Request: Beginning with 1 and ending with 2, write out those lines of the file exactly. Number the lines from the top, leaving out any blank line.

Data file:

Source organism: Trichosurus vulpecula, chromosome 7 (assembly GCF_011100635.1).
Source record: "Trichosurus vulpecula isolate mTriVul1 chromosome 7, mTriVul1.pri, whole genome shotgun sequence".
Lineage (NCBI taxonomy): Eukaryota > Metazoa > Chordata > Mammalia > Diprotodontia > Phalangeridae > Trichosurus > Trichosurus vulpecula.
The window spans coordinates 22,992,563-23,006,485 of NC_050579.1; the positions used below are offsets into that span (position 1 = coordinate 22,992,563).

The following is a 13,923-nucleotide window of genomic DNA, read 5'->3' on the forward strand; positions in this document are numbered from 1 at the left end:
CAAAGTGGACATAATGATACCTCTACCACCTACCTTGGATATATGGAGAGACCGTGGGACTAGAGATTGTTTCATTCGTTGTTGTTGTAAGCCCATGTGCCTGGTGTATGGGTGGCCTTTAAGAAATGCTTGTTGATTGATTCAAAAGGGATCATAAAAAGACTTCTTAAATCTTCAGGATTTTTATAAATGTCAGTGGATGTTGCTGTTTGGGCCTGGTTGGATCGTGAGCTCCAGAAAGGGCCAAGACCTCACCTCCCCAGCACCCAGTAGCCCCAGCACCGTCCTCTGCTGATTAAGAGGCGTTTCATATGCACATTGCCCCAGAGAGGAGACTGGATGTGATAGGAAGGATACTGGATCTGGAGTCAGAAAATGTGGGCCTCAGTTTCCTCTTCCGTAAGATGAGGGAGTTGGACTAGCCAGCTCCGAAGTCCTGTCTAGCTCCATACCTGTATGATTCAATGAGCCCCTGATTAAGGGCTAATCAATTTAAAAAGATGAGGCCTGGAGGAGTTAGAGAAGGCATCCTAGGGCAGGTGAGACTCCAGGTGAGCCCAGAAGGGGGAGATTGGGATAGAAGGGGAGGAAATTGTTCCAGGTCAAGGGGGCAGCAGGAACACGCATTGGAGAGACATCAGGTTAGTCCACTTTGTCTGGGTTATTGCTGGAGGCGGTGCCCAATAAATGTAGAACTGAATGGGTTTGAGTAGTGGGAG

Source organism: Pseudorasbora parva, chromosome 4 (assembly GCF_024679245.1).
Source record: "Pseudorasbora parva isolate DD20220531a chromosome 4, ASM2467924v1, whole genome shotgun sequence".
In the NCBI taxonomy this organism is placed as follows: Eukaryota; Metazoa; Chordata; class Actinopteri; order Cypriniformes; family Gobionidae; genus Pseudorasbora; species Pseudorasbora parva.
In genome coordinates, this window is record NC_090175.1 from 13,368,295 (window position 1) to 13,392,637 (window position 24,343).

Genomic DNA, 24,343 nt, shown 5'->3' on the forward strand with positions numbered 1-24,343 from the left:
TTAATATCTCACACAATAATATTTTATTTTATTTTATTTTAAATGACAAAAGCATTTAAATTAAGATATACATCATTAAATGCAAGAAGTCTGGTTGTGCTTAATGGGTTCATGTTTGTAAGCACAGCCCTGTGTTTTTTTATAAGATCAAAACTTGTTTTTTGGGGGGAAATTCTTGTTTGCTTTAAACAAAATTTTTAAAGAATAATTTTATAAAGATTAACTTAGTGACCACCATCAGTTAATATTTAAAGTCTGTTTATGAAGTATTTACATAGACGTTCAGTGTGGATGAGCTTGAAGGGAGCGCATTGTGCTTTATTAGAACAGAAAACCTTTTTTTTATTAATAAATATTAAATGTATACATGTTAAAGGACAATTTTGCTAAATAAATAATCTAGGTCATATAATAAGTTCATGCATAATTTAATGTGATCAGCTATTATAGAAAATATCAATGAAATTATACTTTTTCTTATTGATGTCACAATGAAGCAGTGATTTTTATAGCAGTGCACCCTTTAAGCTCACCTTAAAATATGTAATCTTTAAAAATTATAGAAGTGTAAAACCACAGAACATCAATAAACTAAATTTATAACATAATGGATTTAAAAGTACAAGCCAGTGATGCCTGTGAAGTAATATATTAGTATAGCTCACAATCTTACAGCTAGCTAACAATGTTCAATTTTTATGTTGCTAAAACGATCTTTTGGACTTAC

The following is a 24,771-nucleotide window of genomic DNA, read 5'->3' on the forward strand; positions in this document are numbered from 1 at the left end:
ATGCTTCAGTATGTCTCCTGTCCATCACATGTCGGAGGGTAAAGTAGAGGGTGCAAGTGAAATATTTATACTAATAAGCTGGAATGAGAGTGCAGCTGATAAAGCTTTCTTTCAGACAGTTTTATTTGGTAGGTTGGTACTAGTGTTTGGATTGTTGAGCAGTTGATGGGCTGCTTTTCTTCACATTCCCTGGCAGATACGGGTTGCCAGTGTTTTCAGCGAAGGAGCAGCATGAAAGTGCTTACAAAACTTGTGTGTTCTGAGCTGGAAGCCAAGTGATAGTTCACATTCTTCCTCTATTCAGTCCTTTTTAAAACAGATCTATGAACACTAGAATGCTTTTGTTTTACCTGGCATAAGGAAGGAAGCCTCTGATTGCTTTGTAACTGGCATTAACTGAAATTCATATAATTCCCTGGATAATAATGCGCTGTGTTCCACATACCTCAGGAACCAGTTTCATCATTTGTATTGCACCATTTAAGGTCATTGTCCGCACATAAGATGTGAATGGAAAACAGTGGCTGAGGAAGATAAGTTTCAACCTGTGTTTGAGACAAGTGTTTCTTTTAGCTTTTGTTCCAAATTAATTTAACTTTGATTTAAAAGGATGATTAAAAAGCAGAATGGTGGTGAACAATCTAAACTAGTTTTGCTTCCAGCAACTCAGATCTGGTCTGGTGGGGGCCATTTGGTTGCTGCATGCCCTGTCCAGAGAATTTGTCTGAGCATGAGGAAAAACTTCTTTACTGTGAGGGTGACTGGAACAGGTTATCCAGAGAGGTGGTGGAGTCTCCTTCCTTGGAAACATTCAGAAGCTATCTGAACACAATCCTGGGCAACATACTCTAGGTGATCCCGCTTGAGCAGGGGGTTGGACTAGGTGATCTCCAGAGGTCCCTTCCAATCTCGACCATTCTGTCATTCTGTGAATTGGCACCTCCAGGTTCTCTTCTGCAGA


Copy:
Source organism: Trichosurus vulpecula, chromosome 7 (assembly GCF_011100635.1).
Source record: "Trichosurus vulpecula isolate mTriVul1 chromosome 7, mTriVul1.pri, whole genome shotgun sequence".